This essay examines the collision of Renaissance narrative or historia in the visual arts and the eyewitnessed event and the pressure put on that convergence by the dissemination of the latter in the new print media. The example discussed here is the Council of Trent, a storyless but signal event that conformed with difficulty to an ideal “historia,” and one that was often depicted after eyewitnessed scenes of the event had already been disseminated in engravings. The veracity of the scene captured in a print created new chains of media: prints led to paintings, and to more prints, and images led to written history, rather than vice versa.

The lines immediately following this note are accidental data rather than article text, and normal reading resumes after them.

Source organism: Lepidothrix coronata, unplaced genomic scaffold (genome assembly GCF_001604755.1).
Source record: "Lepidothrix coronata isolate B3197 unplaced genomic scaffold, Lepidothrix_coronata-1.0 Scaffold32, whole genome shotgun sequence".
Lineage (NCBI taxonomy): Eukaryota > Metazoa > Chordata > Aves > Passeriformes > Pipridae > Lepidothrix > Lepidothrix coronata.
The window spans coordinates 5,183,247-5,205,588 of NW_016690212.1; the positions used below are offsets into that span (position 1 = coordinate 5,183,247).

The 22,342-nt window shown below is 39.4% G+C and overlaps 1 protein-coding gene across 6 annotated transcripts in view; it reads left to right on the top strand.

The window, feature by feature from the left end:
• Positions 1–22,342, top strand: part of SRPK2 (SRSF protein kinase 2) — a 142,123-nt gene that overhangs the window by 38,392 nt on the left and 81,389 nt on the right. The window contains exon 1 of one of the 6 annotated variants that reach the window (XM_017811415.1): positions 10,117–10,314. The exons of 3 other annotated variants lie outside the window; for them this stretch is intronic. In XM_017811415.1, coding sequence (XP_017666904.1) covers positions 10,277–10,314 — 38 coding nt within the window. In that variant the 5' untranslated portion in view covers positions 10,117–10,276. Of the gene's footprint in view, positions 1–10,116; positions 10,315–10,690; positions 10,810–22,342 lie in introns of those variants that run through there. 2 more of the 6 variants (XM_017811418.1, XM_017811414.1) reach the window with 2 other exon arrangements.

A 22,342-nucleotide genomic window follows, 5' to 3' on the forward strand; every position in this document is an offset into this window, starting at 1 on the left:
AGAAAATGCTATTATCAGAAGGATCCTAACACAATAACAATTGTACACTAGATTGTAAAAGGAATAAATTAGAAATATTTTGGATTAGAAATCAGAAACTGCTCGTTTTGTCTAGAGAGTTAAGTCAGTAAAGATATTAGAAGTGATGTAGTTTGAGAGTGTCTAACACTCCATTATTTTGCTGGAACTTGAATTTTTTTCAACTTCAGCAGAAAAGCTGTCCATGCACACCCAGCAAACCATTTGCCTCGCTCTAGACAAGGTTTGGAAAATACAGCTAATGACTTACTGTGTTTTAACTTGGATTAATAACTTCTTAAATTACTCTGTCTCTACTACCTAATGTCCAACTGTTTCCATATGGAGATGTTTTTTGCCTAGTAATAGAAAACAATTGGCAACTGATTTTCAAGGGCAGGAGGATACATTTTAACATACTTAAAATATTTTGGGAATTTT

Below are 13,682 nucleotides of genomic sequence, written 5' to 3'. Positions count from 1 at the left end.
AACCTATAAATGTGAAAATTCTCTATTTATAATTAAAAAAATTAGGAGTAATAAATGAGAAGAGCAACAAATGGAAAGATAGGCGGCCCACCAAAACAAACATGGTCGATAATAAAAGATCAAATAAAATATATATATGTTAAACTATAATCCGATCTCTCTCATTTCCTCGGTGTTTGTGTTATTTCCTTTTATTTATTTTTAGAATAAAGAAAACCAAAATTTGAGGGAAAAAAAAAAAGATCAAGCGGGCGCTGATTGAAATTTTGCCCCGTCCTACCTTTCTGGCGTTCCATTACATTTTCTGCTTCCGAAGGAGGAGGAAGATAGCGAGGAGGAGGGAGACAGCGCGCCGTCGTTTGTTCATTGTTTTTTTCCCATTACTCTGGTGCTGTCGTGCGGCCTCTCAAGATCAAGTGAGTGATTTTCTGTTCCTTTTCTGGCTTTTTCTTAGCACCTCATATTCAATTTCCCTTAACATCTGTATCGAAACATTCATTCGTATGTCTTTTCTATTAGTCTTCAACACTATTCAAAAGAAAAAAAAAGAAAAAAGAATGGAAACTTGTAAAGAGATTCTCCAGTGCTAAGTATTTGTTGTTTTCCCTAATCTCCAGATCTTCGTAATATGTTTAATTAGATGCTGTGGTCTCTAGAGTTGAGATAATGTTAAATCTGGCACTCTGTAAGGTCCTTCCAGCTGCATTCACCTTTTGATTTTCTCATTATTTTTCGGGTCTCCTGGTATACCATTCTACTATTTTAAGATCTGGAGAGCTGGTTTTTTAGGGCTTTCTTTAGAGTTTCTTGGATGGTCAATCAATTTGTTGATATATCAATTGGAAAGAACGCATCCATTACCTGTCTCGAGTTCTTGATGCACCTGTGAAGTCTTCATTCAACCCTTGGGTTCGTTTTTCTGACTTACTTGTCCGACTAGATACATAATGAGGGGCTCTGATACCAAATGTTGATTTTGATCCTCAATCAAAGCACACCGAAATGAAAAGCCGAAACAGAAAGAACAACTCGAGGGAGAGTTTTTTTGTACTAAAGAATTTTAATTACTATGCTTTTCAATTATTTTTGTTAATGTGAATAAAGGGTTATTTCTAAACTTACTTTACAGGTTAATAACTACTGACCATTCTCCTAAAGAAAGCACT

This content is only available via PDF.
You do not currently have access to this content.